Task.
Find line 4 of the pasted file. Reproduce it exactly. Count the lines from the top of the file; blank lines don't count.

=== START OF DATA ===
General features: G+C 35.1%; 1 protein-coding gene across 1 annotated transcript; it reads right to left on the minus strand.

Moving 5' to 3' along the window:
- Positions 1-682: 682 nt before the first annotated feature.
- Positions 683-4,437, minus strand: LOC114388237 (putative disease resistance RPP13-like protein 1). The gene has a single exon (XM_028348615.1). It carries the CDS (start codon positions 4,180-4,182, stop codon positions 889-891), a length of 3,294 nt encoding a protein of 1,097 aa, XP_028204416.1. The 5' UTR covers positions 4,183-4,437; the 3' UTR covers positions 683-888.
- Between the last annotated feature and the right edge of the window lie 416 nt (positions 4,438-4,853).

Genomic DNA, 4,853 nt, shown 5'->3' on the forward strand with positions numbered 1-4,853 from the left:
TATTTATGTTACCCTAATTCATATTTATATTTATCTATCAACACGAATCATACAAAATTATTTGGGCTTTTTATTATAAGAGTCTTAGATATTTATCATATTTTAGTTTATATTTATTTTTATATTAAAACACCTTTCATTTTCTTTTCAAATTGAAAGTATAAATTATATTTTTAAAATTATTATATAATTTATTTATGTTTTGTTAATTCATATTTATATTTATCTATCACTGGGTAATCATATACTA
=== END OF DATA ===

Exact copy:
- Positions 683-4,437, minus strand: LOC114388237 (putative disease resistance RPP13-like protein 1). The gene has a single exon (XM_028348615.1). It carries the CDS (start codon positions 4,180-4,182, stop codon positions 889-891), a length of 3,294 nt encoding a protein of 1,097 aa, XP_028204416.1. The 5' UTR covers positions 4,183-4,437; the 3' UTR covers positions 683-888.